Because the foregoing interpretation "aligns the fraudulent intent pleading requirement under Bankruptcy Code § 548(a)(1)(A) and NYDCL § 276," the element of fraudulent intent under both statutes is met by virtue of the Ponzi scheme presumption. Id. at *28. Therefore, the Moving Defendants' arguments that they accepted transfers in good faith and in exchange for value will become relevant only as affirmative defenses to be asserted at trial under section 548(c) of the Code and section 278 of the NYDCL. See Mendelsohn v. Jacobowitz (In re Jacobs), 394 B.R. 646, 659 (Bankr.E.D.N.Y.2008) ("An innocent purchaser must affirmatively show good faith in order to take advantage of [NYDCL] section 278(2)."); Bayou Superfund LLC v. WAM Long/Short Fund II LP (In re Bayou Grp., LLC), 362 B.R. 624, 631 (Bankr.S.D.N.Y.2007) ("The good faith/value defense provided in Section 548(c) is an affirmative defense, and the burden is on the defendant-transferee to plead and establish facts to prove the defense.").
II. THE TRUSTEE HAS SUFFICIENTLY PLED CONSTRUCTIVE FRAUD PURSUANT TO THE CODE AND THE NYDCL
The Trustee has sufficiently pled Counts Three, Five, Six and Seven of the Complaint pursuant to sections 548(a)(1)(B), 544, 550(a), and 551 of the Code and sections 273-275, 278, and/or 279 of the NYDCL to avoid and recover transfers on the basis that they were constructively fraudulent against (1) all of the Moving Defendants
Under both the Code and the NYDCL, courts consistently hold that "claims of constructive fraud do not need to meet the heightened pleading requirements of Fed.R.Civ.P. 9(b)." Bank of Commc'ns v. Ocean Dev. Am., Inc., No. 07-CIV-4628, 2010 WL 768881, at *6 (S.D.N.Y. Mar. 8, 2010); Enron Corp. v. Granite Constr. Co. (In re Enron Corp.), No. 03-93172, 2006 WL 2400369, at *5 (Bankr.S.D.N.Y. May 11, 2006) ("The Court does not see any reason to break with its precedent in applying Rule 8(a) in evaluating the pleadings in a constructive fraudulent conveyance matter herein."); Stratton Oakmont, Inc., 234 B.R. at 319 ("The pleading of constructive fraud [under the NYDCL], as opposed to actual fraud, must only comply with F.R.C.P. 8(a)...."). Rather, the Trustee need only satisfy Rule 8(a) by providing a "short and plain statement of the claim showing that [he] is entitled to relief." FED.R.CIV.P. 8(a)(2). The purpose of this pleading requirement is to ensure that the defendant receives "fair notice of what the ... claim is and the grounds upon which it rests." Scheidelman v. Henderson (In re Henderson), 423 B.R. 598, 612 (Bankr. N.D.N.Y.2010) (quoting Bell Atl. Corp. v. Twombly, 550 U.S. 544, 545, 127 S.Ct. 1955, 167 L.Ed.2d 929 (2007)) (internal quotations omitted). Therefore, "the sole consideration should be whether, consistent with the requirements of Rule 8(a), the complaint gives the defendant sufficient notice to prepare an answer, frame discovery and defend against the charges." Nisselson v. Drew Indus., Inc. (In re White Metal Rolling & Stamping Corp.), 222 B.R. 417, 429 (Bankr.S.D.N.Y.1998) (internal citations omitted).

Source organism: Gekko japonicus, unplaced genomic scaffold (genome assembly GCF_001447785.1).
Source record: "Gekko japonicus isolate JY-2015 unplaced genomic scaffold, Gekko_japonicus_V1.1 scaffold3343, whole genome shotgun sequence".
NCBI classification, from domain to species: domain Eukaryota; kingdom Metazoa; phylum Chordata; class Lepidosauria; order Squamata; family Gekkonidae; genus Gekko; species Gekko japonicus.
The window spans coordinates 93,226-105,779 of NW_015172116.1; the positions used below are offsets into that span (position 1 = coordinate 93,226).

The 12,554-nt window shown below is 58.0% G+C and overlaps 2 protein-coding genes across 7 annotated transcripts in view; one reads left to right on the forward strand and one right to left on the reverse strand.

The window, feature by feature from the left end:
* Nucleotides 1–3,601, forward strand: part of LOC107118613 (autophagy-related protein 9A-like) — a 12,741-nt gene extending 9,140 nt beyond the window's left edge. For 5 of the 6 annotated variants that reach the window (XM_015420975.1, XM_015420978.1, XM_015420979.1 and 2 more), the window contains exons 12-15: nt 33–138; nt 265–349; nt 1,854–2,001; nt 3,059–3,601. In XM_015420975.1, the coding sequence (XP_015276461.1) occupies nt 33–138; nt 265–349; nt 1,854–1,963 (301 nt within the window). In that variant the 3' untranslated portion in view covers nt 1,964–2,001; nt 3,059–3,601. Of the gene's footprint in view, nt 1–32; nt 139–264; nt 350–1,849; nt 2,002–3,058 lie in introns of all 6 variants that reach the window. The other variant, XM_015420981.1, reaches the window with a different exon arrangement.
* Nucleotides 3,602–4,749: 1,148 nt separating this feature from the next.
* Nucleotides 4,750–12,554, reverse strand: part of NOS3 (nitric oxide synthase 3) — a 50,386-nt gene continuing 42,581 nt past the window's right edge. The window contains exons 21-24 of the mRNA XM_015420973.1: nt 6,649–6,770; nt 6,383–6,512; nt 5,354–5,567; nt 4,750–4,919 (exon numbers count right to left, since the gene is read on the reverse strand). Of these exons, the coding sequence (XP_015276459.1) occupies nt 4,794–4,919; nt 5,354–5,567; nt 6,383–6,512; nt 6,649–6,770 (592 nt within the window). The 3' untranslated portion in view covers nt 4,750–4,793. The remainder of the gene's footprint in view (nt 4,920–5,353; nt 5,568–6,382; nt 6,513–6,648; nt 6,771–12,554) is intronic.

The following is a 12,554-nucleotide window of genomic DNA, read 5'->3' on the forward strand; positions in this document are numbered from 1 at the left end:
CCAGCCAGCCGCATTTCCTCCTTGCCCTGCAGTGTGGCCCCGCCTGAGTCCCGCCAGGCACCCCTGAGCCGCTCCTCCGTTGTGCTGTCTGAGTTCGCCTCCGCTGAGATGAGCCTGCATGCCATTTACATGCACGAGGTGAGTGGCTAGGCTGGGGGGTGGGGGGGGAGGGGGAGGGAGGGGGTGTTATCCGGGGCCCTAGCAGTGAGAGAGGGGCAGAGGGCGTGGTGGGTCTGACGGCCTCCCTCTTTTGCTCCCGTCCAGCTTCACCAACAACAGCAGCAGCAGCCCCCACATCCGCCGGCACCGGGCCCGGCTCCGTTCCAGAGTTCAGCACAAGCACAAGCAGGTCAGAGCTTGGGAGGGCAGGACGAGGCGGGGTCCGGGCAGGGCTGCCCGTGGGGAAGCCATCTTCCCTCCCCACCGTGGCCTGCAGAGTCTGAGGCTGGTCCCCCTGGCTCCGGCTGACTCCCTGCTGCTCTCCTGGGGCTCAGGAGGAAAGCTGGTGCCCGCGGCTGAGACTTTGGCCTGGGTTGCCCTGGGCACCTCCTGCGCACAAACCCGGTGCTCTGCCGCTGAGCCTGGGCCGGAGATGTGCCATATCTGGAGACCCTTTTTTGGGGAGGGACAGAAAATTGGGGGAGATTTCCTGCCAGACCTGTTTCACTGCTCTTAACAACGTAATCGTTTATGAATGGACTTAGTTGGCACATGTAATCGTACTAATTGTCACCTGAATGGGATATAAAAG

A. The Complaint Gives the Moving Defendants Requisite Notice to Defend Against the Trustee's Constructive Fraudulent Transfer Claims Under Rule 8(a)
Section 548(a)(1)(B) of the Code requires the Trustee to show, inter alia, that BLMIS did not receive "reasonably equivalent value" for the transfer. 11 U.S.C. § 548(a)(1)(B). Under sections 273-275 of NYDCL, the Trustee must show that BLMIS did not receive "fair consideration," which can be established by showing either a lack of "fair equivalent" property—which is essentially reasonably equivalent value under the Code—or a lack of good faith on the part of the transferee. NYDCL § 272 (defining "fair consideration"); In re Dreier LLP, 2011 WL 2412581, at *39 ("To defeat a motion to dismiss, the Trustee need only allege a lack of `fair consideration' by pleading a lack of `fair equivalent' value or a lack of good faith on the part of the transferee."); Balaber-Strauss v. Sixty-Five Brokers (In re Churchill Mortg. Inv. Corp.), 256 B.R. 664, 677 (Bankr.S.D.N.Y.2000) (Churchill I) (" `[R]easonably equivalent value' in Section 548(a)(1)(b), [and] `fair consideration' in the [NYDCL] ... have the same fundamental meaning.").